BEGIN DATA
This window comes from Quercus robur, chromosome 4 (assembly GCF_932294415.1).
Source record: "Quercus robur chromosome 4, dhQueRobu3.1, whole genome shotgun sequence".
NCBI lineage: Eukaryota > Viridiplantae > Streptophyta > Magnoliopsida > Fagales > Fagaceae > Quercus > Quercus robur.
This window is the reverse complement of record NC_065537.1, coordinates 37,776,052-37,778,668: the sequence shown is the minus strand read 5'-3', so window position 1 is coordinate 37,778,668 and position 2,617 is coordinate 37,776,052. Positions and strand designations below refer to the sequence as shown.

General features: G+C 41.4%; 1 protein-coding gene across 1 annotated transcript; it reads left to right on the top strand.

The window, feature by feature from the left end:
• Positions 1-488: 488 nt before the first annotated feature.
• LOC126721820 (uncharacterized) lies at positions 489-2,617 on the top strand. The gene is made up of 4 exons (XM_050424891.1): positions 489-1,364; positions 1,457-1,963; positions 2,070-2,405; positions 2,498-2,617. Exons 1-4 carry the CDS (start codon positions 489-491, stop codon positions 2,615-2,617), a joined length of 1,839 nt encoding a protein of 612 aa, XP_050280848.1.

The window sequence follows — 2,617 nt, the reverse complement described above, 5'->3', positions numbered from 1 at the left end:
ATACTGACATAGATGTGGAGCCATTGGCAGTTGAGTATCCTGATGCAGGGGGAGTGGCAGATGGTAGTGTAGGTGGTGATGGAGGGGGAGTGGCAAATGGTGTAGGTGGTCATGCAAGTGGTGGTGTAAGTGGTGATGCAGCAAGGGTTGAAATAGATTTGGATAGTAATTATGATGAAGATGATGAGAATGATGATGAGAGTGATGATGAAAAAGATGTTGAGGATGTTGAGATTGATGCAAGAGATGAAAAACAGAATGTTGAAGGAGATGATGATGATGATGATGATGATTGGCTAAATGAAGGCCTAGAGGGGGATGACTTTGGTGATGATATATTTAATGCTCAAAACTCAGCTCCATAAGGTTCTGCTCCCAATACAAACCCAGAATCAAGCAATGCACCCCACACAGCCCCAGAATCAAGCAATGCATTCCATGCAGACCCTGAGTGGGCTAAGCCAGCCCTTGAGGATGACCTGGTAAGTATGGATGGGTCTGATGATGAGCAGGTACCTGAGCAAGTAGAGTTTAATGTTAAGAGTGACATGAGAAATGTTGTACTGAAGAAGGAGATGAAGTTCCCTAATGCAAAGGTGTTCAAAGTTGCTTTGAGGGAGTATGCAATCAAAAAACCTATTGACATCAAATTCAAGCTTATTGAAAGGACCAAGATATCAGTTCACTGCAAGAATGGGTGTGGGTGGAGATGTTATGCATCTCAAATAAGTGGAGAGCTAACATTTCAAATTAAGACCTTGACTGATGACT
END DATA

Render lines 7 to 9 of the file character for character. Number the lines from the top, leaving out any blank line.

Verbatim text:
• Positions 1-488: 488 nt before the first annotated feature.
• LOC126721820 (uncharacterized) lies at positions 489-2,617 on the top strand. The gene is made up of 4 exons (XM_050424891.1): positions 489-1,364; positions 1,457-1,963; positions 2,070-2,405; positions 2,498-2,617. Exons 1-4 carry the CDS (start codon positions 489-491, stop codon positions 2,615-2,617), a joined length of 1,839 nt encoding a protein of 612 aa, XP_050280848.1.

The window sequence follows — 2,617 nt, the reverse complement described above, 5'->3', positions numbered from 1 at the left end: